You ever get the feeling you know something's blatantly wrong, but you just don't what it is? If not, you need to try eating some Fruit Roll Ups. Meanwhile, that picture is wrong. Please allow me to devour your children's toes.
There are 51 Republican counties (I believe those thangs are counties). There are 16 Democratic counties. Initiate super probability skills! If we assume hurricanes are completely random, then the chance of a hurricane hitting a Democratic county is 23.8805%. Therefore, the chance of a hurricane not hitting a Democratic county is 76.1195%.
More numbers: Charley hit 14 counties. Frances hit 11. Ivan, being a prick, hit one. I'll include Ivan in this average, even though it's an outlier, because Florida's panhandle is pretty wide. Averaging all three, we arrive at the fact that an average hurricane that chooses to hit Florida hits about 8.6667 counties.
Pretend a Florida-bound hurricane picks counties are random, even though, in actuality, it goes in a path. What are the chances of it not picking any Democratic counties? .761195^8.667, which happens to be 9.3596%. 9.3%? Gosh, that's an awful lower percentage. If not a true Act of God Who Happens to Be Very Interested in Us Silly Humans, it's at least a highly unusual occurrence. How will I end my argument? Am I carrying your baby? Found out come next season.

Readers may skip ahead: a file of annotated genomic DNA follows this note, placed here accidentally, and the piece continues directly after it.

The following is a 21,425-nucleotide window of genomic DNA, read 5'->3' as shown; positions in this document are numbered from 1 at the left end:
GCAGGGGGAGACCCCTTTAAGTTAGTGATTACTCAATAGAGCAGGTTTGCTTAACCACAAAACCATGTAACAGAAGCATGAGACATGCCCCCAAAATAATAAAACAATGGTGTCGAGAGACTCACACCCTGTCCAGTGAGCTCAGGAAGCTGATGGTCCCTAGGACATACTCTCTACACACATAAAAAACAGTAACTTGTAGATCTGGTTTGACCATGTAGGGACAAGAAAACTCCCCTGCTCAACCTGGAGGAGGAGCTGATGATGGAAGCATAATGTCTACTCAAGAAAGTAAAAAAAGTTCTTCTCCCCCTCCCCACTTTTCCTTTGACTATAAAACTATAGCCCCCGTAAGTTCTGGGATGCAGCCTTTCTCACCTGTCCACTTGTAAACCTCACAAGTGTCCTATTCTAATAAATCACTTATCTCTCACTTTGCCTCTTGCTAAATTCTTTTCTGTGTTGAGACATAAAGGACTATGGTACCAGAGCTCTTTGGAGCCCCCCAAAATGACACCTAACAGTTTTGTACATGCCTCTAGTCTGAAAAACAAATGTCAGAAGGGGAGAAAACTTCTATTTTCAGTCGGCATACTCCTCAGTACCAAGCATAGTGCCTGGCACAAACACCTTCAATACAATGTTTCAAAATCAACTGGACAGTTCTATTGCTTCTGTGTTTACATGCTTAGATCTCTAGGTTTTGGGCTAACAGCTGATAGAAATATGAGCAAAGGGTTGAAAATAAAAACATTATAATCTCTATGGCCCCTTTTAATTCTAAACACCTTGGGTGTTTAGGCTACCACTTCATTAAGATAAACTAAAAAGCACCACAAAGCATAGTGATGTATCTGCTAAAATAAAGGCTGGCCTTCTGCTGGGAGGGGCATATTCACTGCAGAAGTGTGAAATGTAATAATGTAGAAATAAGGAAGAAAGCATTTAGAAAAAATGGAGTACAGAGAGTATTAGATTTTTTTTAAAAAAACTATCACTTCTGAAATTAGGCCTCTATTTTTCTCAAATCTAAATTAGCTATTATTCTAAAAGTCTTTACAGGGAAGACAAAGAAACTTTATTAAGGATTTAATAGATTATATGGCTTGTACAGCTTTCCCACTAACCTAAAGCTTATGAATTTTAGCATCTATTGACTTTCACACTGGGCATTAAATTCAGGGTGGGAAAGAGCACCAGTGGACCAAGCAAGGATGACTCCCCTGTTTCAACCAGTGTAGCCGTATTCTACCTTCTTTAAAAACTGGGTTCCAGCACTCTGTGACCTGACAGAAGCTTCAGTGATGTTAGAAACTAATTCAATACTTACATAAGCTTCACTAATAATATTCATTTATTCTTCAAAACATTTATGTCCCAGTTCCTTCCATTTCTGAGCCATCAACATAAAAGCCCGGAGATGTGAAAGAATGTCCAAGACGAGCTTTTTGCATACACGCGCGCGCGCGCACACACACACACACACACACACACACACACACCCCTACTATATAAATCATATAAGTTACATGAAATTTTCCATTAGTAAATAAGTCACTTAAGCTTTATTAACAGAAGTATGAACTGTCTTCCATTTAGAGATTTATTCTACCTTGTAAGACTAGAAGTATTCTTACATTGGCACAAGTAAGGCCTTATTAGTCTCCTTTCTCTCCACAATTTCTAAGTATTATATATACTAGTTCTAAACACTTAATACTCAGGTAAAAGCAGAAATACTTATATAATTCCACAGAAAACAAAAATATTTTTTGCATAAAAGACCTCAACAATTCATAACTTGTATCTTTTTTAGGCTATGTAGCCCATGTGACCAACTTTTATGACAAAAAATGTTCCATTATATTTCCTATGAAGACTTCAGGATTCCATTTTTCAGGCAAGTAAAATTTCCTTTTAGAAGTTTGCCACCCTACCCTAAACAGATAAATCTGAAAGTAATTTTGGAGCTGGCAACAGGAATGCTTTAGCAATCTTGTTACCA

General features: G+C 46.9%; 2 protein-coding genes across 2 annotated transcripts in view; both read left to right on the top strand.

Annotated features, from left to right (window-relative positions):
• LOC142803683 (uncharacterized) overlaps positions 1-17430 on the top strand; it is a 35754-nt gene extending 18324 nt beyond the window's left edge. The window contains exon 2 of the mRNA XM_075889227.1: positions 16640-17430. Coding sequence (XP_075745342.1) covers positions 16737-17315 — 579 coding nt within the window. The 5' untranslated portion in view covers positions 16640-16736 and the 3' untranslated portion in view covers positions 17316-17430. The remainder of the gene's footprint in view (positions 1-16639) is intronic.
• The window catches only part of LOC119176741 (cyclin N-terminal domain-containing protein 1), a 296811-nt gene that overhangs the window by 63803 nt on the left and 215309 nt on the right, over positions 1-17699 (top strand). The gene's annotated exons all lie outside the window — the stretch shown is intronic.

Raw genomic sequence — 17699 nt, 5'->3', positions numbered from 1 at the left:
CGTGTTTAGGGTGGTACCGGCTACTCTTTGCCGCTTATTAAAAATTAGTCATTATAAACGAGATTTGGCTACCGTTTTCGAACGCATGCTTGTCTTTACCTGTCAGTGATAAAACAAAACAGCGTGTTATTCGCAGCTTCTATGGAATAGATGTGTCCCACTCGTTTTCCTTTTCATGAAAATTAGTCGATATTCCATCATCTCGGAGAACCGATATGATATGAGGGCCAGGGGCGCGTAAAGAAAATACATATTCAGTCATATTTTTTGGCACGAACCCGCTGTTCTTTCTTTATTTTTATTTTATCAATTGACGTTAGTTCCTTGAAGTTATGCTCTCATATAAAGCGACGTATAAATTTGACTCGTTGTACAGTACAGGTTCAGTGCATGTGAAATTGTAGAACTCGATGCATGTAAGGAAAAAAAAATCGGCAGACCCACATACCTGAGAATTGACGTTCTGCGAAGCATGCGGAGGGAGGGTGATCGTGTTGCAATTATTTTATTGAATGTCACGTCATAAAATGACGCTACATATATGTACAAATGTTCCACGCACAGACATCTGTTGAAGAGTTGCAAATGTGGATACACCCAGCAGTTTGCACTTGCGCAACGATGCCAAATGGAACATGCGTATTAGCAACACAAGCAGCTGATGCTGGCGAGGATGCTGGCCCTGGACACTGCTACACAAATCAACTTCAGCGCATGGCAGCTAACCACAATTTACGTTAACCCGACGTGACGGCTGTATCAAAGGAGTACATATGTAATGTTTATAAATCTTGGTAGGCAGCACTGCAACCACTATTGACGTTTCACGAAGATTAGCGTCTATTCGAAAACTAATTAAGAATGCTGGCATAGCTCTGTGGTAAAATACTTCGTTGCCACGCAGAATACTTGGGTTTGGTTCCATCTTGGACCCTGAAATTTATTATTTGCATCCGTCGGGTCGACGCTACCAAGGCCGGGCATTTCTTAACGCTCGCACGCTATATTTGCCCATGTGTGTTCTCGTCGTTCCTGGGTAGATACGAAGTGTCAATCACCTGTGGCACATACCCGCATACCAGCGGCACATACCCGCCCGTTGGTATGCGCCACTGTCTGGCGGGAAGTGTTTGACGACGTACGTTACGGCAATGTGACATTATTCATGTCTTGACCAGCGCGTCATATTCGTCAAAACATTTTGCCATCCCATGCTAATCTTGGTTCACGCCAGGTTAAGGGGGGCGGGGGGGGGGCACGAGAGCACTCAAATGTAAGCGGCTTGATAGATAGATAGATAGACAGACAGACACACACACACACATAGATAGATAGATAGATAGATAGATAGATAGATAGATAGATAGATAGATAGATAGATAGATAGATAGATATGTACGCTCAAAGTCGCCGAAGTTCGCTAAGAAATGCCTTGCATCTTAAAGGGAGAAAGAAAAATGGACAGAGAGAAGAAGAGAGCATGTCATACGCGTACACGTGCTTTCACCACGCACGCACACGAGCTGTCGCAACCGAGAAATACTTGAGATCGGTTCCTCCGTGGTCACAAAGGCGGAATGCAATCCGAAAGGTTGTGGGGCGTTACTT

Since hurricanes do travel in paths, this probability is inaccurate. Doing an intricate model is beyond my probability skills. So let's assume another assumption. A hurricane hitting a political county is likely to hit counties near it (basically, hurricanes travels in paths, except a highly simplified model). This poses a problem of counties being interspersed. But, thankfully, politicians like to draw county lines to separate political groups. Isn't corruption of the democratic process cool?
There are five Democratic groups of counties. This is a rough estimate because this is a rough author who doesn't care to make this oversimplistic model any more accurate. There are about six or seven Republican groups of counties. I'll go with seven, because hurricanes don't really travel horizontally across the Panhandle. If you know of one, go away. Chance of a hurricane hitting a Democratic group: 41.6667%. Chance of a hurricane hitting a Republican group: 58.3333%. Error margin and all, the Democratic group estimate is a bit high for our purposes, since Republican groups of counties is larger than Democrats. But error margins are for pansies. Average number of groups of counties a hurricane hits (with Ivan, for the same reason above): 2.3333%. Chance of a hurricane not hitting any Democratic groups: 12.9674%.
So a good probability interval for a hurricane not hitting any Democratic counties? (9.3%, 13%). For three hurricanes to not hit any Democratic counties? Nil. So what have I proved? That I'm wrong.